I LOVE ME, I LOVE ME NOT
Last December, while in Miami, I took some boxes out of storage to locate and transfer VHS home videos onto my computer. I found nine videos. The first video I played, “1 Families Chrismas” had been recorded over in its entirety with random HBO movies from the nineties. Unremarkably flat ones that I’ve never heard of, commercials included. If I could describe what it feels like to be a first generation American, with parents from Puerto Rico and Cuba, it would be like this: HBO colonizing a VHS cassette recording of an immigrant family’s Chrismas in Hialeah, Florida.
It’s troublesome to search for pieces of your past and find no evidence of existence. National Geographic conducted a study, sampling DNA from different biogeographical regions. In Puerto Rico, they sampled some twenty thousand people and found that a large portion of their DNA consisted of Native American ancestry, likely to be Taíno or Ciboney. All of it was female. They were unable to find any traces of male Native American DNA in a single one of their subjects. 1 I want my family’s history to play linearly like a film. I want my ancestors to be the characters in the beginning except no one gets enslaved or sold. Women don’t get stolen and raped and men are not erased. Violence is embedded in the Caribbean. 2 It is embedded in me. I walk around with it and I don’t understand what aspect of that violence my body comprises. Did my blood inflict it or was my blood subjected to it? Erased and written upon, then erased again. My blood does not have memory. It has cultural amnesia. Like amnesia, it continues to flow unaware of where it’s been. It is a clock without hands. I don’t know how to be counted. I want to be the happy ending. 3 The other reference DNA populations are primarily from their biogeographical region with a mix of surrounding areas. For example, the average British person’s DNA can be described as follows, 69% British and Irish, 12% Scandinavian, 9% Western and Central European, 5% Southern European, 2% Eastern European, and 2% of the Jewish Diaspora. In contrast to my own which, after reviewing the results I was sadly reminded of my violent imprint: 77% Southern European, 11% Western and Central African, 7% Native American, 2% Scandinavian, and 2% North African. 4 The internal violence of colonialism can be heard through the sound of my voice. It is me feeling like I’ve perfected my American English accent but still having my Puerto Rican accent detected and exoticized in rural and smaller cities in the U.S., no matter how hard I’ve tried to neutralize it. It can also be heard each time I visit my family in Puerto Rico when they tease me and call me a gringa because they notice the slightest American in my Spanish. I am denied authentic acceptance from both sides. I feel like parts of me identify with Puerto Rican culture more than I do with American, but I also feel the opposite and neither. What I am today is contradictory.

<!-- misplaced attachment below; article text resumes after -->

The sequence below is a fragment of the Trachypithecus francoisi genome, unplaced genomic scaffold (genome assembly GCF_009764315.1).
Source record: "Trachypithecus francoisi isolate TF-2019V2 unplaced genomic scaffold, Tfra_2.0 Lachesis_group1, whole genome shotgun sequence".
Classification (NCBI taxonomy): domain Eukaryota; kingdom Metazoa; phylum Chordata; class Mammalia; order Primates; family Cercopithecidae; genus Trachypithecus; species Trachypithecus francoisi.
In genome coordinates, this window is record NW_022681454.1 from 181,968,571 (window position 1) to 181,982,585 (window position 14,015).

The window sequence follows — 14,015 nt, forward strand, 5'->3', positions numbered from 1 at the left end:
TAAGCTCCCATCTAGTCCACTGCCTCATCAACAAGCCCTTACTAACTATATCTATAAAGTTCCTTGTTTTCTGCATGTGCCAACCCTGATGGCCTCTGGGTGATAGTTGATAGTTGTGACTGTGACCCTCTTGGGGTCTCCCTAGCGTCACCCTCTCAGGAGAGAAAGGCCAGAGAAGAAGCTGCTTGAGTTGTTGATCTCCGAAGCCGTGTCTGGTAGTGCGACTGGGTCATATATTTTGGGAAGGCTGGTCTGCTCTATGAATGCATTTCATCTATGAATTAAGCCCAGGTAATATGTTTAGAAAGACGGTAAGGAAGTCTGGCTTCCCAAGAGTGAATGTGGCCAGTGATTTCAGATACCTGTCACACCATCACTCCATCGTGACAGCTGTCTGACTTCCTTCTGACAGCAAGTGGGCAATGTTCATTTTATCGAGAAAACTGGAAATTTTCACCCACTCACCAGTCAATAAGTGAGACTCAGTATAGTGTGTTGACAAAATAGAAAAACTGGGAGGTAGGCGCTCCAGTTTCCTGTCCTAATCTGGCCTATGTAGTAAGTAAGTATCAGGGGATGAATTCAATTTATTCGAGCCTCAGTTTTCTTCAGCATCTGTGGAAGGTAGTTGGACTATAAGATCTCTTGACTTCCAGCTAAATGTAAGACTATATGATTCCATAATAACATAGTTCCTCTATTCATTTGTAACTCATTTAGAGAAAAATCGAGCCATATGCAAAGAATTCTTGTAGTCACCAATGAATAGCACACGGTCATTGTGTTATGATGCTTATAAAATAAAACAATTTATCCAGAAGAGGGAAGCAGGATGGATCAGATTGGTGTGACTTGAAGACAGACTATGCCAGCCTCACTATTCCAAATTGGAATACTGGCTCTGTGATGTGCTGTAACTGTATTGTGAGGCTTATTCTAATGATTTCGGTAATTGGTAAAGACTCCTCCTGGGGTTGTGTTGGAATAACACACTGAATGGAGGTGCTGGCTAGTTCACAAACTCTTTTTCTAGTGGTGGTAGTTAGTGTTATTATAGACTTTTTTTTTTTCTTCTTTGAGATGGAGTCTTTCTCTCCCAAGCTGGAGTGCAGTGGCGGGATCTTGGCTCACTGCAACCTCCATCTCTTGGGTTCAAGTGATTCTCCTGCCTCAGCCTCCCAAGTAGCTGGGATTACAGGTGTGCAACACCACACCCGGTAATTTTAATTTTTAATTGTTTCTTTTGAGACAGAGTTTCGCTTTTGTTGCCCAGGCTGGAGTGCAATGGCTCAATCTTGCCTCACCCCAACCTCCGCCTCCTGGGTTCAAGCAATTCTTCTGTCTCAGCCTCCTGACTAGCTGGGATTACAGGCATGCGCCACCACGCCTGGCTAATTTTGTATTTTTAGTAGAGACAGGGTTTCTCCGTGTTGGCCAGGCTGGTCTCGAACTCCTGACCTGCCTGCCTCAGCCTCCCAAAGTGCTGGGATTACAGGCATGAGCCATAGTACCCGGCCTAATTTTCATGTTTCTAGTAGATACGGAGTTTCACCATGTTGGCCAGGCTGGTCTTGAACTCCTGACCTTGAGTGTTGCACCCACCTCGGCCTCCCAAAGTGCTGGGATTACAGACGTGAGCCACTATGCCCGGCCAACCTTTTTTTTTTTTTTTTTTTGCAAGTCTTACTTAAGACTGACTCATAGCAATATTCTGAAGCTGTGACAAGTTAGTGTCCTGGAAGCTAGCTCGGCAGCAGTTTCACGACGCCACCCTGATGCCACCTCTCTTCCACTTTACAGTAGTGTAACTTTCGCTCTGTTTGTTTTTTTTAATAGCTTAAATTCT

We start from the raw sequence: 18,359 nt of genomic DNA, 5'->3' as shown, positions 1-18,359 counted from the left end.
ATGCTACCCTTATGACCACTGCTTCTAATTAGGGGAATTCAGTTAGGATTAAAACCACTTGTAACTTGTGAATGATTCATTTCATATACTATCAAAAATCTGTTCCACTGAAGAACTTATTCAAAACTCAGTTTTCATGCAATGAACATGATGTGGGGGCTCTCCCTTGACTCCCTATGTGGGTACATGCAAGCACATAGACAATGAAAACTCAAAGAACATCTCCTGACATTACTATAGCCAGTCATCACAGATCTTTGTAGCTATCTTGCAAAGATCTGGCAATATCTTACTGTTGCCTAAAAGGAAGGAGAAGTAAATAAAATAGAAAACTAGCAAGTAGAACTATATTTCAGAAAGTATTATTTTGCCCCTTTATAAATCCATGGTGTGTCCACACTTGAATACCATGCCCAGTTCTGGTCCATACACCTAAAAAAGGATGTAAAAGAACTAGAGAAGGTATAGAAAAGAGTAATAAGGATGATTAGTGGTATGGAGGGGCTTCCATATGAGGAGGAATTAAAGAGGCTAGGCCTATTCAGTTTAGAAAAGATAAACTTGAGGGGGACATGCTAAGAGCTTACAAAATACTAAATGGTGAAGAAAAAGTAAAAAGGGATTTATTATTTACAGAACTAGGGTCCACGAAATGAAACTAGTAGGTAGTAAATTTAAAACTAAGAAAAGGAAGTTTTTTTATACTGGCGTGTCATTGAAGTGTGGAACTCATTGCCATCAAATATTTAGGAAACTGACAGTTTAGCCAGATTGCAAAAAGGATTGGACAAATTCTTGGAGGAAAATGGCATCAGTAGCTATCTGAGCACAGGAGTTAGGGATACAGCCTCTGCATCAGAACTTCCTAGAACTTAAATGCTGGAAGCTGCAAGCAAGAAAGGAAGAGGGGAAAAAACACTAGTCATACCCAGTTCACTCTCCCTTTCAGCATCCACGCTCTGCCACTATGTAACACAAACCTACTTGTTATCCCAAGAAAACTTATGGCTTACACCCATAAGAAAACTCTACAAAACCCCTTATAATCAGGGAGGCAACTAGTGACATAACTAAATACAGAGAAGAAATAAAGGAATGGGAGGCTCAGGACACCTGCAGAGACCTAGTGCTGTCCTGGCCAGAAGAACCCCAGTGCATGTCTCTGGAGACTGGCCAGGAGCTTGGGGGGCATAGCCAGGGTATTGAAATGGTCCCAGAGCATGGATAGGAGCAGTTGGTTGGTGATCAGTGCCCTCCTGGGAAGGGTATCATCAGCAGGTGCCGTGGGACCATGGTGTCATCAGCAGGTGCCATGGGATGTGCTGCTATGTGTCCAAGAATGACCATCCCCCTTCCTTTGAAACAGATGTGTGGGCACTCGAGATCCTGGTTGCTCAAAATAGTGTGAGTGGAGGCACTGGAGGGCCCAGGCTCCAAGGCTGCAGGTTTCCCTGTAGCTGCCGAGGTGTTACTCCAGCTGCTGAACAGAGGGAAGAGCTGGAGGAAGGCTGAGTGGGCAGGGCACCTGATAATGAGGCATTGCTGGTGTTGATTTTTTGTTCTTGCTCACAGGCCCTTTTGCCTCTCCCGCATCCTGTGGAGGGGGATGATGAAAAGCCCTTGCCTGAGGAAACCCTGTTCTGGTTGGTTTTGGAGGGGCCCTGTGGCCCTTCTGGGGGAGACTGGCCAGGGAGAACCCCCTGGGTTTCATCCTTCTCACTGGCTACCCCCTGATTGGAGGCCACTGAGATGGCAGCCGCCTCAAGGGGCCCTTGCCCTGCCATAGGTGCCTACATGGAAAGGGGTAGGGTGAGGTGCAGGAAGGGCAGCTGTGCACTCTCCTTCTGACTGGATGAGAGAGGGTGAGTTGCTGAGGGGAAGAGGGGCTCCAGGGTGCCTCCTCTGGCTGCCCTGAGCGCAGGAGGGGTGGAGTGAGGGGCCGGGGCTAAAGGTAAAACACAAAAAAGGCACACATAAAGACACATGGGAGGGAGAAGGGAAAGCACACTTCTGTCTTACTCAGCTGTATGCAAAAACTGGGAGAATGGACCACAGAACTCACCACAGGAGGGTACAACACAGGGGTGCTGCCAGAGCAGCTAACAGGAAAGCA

Western history assumes that Taíno people are extinct. Taíno people say they aren’t but they won’t tell us anything else. It’s a power play. If they tell us, they know we’ll take them away. I am not Taíno even if I am a descendant. I’d be foolish to think I haven’t been coerced into the hesitant position of a colonizer, after all, most of my blood is colonial. By giving my feelings and experience a name I am allowing them to be taken from me. In making you aware of it I know your instinct tells you you can take it and make it work for you. 5 With each pass, from vessel to vessel.